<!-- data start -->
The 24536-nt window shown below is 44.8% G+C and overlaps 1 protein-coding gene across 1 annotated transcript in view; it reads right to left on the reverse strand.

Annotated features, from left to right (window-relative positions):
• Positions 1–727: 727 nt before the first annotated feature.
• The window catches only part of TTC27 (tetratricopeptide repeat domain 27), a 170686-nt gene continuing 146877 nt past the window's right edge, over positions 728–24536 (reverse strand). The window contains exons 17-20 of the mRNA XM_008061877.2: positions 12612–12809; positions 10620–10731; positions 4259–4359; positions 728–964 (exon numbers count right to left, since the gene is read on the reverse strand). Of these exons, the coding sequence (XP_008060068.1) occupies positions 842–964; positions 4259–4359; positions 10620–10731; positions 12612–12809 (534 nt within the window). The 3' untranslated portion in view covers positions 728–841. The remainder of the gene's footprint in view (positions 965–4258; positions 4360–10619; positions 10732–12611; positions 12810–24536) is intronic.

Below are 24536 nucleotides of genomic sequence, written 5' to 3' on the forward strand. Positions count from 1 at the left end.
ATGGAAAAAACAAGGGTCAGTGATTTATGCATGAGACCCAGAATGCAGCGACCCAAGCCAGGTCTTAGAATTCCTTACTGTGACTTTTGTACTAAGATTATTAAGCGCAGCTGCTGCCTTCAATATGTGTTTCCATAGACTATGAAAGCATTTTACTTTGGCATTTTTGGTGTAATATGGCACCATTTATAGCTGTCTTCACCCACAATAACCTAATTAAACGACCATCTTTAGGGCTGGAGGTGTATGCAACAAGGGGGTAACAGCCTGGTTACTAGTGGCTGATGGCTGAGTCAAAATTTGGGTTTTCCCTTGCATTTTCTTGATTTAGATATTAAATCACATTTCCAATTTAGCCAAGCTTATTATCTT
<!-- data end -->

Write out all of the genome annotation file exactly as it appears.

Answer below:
The 24536-nt window shown below is 44.8% G+C and overlaps 1 protein-coding gene across 1 annotated transcript in view; it reads right to left on the reverse strand.

Annotated features, from left to right (window-relative positions):
• Positions 1–727: 727 nt before the first annotated feature.
• The window catches only part of TTC27 (tetratricopeptide repeat domain 27), a 170686-nt gene continuing 146877 nt past the window's right edge, over positions 728–24536 (reverse strand). The window contains exons 17-20 of the mRNA XM_008061877.2: positions 12612–12809; positions 10620–10731; positions 4259–4359; positions 728–964 (exon numbers count right to left, since the gene is read on the reverse strand). Of these exons, the coding sequence (XP_008060068.1) occupies positions 842–964; positions 4259–4359; positions 10620–10731; positions 12612–12809 (534 nt within the window). The 3' untranslated portion in view covers positions 728–841. The remainder of the gene's footprint in view (positions 965–4258; positions 4360–10619; positions 10732–12611; positions 12810–24536) is intronic.

Below are 24536 nucleotides of genomic sequence, written 5' to 3' on the forward strand. Positions count from 1 at the left end.
ATGGAAAAAACAAGGGTCAGTGATTTATGCATGAGACCCAGAATGCAGCGACCCAAGCCAGGTCTTAGAATTCCTTACTGTGACTTTTGTACTAAGATTATTAAGCGCAGCTGCTGCCTTCAATATGTGTTTCCATAGACTATGAAAGCATTTTACTTTGGCATTTTTGGTGTAATATGGCACCATTTATAGCTGTCTTCACCCACAATAACCTAATTAAACGACCATCTTTAGGGCTGGAGGTGTATGCAACAAGGGGGTAACAGCCTGGTTACTAGTGGCTGATGGCTGAGTCAAAATTTGGGTTTTCCCTTGCATTTTCTTGATTTAGATATTAAATCACATTTCCAATTTAGCCAAGCTTATTATCTT